Seeking balance amid expansion

PUBLISHED : Monday, 10 October, 2011, 12:00am
UPDATED : Monday, 10 October, 2011, 12:00am


International financial services consultancy PricewaterhouseCoopers (PwC) plans to hire more staff and open new offices to capture a bigger share of business opportunities in the rapidly-growing Hong Kong and mainland markets.

Ernest Ip Koon-wing, a 25-year veteran with the firm, will be spearheading the expansion. In July, Ip was appointed to the post of senior partner for China and Hong Kong. He was formerly the head of the Hong Kong and China assurance practice of the firm.

The 50-year-old will oversee a significant expansion of staff in his new role, as PwC raises its headcount on the mainland and Hong Kong from the present 10,000, to about 15,000 by 2016. The firm also plans to have five new offices by 2016, lifting the total number of offices from 15 to 20.

The firm's hiring plans are in contrast with ongoing staff cuts across the financial sector.

HSBC has announced a plan to axe 30,000 staff worldwide out of a total of 296,000 by 2013 - including 3,000 in Hong Kong. Bank of America plans to cut 30,000 staff out of 290,000 in the next few years; and Credit Suisse and Lloyds Banking Group said earlier this year they would be cutting staff. The lay-offs come as the banking sector wrestles with higher regulatory costs and a bleak market outlook because of fears about Europe's sovereign debt crisis and the economic slowdown in the United States.

Such worries are not shared by Ip, who told the South China Morning Post that his firm would continue to hire more staff to cope with the growing demand for accounting services on the mainland and Hong Kong.

'We aim to recruit fresh graduates as well as experienced professionals from various industries since we need to continually build a team of professional people to maintain and grow our market shares in mainland China and Hong Kong,' Ip said.

Ip says he also wants to achieve a more balanced business mix in his new role. Currently, PwC is heavily reliant on audit work to bring new listing candidates to the market, and annual audits of listed firms' financial statements.

Auditing services drive two-thirds of PwC's revenues, with taxation and other advisory services comprising the rest. 'This is different from other mature markets such as those in the United States or Britain, where there is a more balanced mix of business across the audit, taxation, and advisory services. I would like to see a similar business mix across the three lines of services on mainland China and in Hong Kong,' Ip said. Chinese financial reforms and the internationalisation of the yuan would mean more mainland financial institutions and other mainland firms would invest in overseas companies, or launch merger or acquisition bids, Ip said, noting that such moves would increase demand for advisory services.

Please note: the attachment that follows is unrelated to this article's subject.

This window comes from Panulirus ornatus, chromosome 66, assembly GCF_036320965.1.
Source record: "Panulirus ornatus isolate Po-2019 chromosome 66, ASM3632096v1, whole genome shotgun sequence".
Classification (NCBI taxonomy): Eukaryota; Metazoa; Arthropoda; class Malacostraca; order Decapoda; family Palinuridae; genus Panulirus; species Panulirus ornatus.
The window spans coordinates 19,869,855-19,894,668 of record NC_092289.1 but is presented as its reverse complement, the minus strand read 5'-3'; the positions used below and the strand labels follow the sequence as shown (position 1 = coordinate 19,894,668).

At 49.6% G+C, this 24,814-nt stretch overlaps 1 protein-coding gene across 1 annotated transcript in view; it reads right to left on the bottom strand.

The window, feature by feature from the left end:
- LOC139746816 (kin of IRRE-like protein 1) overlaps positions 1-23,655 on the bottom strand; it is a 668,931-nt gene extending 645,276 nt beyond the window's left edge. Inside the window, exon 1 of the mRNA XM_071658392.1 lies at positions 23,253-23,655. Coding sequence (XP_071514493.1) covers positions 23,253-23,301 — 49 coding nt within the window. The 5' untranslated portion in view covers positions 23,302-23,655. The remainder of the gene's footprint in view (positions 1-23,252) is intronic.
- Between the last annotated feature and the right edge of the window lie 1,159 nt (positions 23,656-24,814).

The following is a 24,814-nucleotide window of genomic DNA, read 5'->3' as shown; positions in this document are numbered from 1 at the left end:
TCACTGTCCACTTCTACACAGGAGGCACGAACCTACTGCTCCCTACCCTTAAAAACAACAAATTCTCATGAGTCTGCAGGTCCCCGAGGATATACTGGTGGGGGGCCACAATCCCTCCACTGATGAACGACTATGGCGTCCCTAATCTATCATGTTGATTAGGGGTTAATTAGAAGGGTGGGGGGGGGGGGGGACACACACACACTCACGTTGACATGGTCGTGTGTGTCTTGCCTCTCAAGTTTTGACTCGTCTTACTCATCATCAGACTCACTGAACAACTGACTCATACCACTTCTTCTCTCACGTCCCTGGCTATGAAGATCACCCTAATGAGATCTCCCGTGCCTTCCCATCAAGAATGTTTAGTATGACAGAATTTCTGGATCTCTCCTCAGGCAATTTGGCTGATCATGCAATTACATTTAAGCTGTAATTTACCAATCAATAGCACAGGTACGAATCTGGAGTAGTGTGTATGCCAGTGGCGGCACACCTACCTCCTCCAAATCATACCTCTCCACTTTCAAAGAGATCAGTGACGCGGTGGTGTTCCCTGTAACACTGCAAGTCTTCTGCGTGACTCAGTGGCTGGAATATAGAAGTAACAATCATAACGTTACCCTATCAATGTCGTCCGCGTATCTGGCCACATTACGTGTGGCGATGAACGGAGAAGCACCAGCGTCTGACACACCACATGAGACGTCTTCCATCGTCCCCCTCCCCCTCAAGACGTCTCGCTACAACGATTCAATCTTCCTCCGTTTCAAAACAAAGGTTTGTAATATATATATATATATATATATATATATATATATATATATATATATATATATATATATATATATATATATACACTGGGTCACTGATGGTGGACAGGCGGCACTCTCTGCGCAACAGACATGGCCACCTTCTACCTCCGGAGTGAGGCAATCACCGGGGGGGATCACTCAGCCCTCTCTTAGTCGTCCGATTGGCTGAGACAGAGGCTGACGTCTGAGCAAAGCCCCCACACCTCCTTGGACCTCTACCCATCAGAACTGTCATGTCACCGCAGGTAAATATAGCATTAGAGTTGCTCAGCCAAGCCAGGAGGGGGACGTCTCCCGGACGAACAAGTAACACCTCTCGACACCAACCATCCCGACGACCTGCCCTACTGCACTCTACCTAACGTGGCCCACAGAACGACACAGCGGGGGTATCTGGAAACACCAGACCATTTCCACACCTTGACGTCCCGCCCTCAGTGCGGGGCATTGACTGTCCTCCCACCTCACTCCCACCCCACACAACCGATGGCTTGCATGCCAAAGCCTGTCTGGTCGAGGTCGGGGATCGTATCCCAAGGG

In addition, international regulatory changes, such as the Basel III banking guidelines, will increase the need for advisory services, while the mainland's growing middle class will increase demand for wealth management, insurance, and taxation advisory services.

Audit work would remain an important part of PwC's business, as many mainland firms plan to be listed in Hong Kong and on the mainland, Ip said. However, PwC would be selective about accepting clients, given the number of high-profile accounting scandals relating to mainland firms' listings, he said.

Ip is a Hong Kong success story, having been born in the city and educated at Polytechnic University. He has four elder siblings.

'When I was at university in the 1980s, China had just begun its economic reforms, and many Hong Kong entrepreneurs went to the mainland to open factories. The investment market had started to develop and opportunities for the financial industry looked very attractive. This is why I wanted to be an accountant - as a stepping stone to get into the financial market.'

After graduating, Ip joined Coopers and Lybrand (which would later merge with PwC), and planned to stay in accounting for a few years before deciding on his next step. But the next step never came and he has now spent 25 years in the profession.

What attracted Ip to stay were the exciting changes in the financial markets as Hong Kong was transformed from a trading port into an international financial centre, Ip said. As an auditor he was closely engaged in this transformation, helping many mainland firms - including big names such as Bank of China, and Bank of Communications - to list in Hong Kong.

Ip was also a member of the Hong Kong stock exchange's listing committee from 2003 to 2009. During this period, he helped promote corporate governance reforms in Hong Kong.

The key to being a good accountant, Ip said, was simple: 'One has to have focus and come through a period of hardships. Success does not come overnight, but if you work hard and have the passion to do what you are doing, you will do it.'


Asia's percentage share of PwC's gross revenues for its 2011 financial year, or US$3.42 billion out of a total of US$29.22 billion